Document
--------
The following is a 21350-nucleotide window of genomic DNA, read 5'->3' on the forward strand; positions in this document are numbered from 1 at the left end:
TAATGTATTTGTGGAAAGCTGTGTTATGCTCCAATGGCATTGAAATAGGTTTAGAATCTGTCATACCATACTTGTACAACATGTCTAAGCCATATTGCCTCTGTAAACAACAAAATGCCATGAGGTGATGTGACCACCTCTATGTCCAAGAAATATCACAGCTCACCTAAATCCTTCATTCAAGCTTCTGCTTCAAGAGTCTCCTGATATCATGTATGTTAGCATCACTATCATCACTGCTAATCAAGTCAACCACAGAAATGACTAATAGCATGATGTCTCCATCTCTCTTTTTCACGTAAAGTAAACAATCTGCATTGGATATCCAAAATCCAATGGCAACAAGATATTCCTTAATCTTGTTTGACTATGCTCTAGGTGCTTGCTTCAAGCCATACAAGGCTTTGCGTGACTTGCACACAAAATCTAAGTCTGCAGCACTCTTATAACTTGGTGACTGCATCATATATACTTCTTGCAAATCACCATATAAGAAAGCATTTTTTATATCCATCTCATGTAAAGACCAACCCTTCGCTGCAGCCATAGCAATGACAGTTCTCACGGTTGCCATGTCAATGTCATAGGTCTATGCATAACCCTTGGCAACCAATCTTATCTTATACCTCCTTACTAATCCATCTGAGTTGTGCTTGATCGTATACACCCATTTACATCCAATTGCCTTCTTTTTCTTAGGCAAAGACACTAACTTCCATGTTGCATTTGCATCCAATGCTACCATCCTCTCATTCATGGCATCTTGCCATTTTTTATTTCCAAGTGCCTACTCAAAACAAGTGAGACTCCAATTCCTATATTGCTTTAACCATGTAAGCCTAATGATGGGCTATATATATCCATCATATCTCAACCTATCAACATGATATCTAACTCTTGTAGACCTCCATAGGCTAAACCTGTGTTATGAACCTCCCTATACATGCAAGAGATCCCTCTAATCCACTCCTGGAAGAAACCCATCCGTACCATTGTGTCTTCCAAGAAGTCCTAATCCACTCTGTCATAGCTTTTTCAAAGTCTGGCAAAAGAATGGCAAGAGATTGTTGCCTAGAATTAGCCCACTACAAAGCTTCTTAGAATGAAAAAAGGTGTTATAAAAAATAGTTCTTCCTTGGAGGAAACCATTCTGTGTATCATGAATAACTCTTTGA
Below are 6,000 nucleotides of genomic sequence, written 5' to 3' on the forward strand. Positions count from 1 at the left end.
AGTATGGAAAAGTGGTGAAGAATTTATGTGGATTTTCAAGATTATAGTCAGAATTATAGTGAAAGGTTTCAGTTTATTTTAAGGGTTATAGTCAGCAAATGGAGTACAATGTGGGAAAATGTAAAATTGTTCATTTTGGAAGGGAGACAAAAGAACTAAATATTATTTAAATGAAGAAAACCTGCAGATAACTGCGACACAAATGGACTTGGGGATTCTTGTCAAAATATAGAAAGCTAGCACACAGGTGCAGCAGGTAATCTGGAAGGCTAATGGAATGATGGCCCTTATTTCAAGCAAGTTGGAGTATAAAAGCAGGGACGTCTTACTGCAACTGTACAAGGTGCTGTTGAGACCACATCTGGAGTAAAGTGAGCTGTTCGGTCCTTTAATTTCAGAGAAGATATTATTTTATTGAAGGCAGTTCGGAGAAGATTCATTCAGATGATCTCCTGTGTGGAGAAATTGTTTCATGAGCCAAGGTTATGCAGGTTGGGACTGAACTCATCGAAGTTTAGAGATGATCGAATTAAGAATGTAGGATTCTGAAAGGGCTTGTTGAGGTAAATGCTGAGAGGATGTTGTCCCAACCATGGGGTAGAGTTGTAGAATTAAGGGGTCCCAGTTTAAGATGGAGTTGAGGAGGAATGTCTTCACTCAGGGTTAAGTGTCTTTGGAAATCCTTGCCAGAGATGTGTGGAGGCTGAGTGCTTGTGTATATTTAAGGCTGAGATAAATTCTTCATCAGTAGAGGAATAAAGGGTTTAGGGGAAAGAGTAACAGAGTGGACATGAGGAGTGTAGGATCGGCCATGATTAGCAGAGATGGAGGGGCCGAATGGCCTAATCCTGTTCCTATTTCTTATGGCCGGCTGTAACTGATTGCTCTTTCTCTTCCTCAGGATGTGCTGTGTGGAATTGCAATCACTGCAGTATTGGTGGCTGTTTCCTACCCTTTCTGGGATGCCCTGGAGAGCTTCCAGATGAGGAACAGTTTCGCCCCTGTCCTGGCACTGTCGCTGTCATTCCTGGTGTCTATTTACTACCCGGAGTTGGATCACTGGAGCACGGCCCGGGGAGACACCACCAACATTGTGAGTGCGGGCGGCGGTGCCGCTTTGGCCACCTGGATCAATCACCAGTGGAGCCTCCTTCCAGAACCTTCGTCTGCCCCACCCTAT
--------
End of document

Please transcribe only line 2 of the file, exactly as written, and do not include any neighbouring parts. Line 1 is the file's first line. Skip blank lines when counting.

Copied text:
TAATGTATTTGTGGAAAGCTGTGTTATGCTCCAATGGCATTGAAATAGGTTTAGAATCTGTCATACCATACTTGTACAACATGTCTAAGCCATATTGCCTCTGTAAACAACAAAATGCCATGAGGTGATGTGACCACCTCTATGTCCAAGAAATATCACAGCTCACCTAAATCCTTCATTCAAGCTTCTGCTTCAAGAGTCTCCTGATATCATGTATGTTAGCATCACTATCATCACTGCTAATCAAGTCAACCACAGAAATGACTAATAGCATGATGTCTCCATCTCTCTTTTTCACGTAAAGTAAACAATCTGCATTGGATATCCAAAATCCAATGGCAACAAGATATTCCTTAATCTTGTTTGACTATGCTCTAGGTGCTTGCTTCAAGCCATACAAGGCTTTGCGTGACTTGCACACAAAATCTAAGTCTGCAGCACTCTTATAACTTGGTGACTGCATCATATATACTTCTTGCAAATCACCATATAAGAAAGCATTTTTTATATCCATCTCATGTAAAGACCAACCCTTCGCTGCAGCCATAGCAATGACAGTTCTCACGGTTGCCATGTCAATGTCATAGGTCTATGCATAACCCTTGGCAACCAATCTTATCTTATACCTCCTTACTAATCCATCTGAGTTGTGCTTGATCGTATACACCCATTTACATCCAATTGCCTTCTTTTTCTTAGGCAAAGACACTAACTTCCATGTTGCATTTGCATCCAATGCTACCATCCTCTCATTCATGGCATCTTGCCATTTTTTATTTCCAAGTGCCTACTCAAAACAAGTGAGACTCCAATTCCTATATTGCTTTAACCATGTAAGCCTAATGATGGGCTATATATATCCATCATATCTCAACCTATCAACATGATATCTAACTCTTGTAGACCTCCATAGGCTAAACCTGTGTTATGAACCTCCCTATACATGCAAGAGATCCCTCTAATCCACTCCTGGAAGAAACCCATCCGTACCATTGTGTCTTCCAAGAAGTCCTAATCCACTCTGTCATAGCTTTTTCAAAGTCTGGCAAAAGAATGGCAAGAGATTGTTGCCTAGAATTAGCCCACTACAAAGCTTCTTAGAATGAAAAAAGGTGTTATAAAAAATAGTTCTTCCTTGGAGGAAACCATTCTGTGTATCATGAATAACTCTTTGA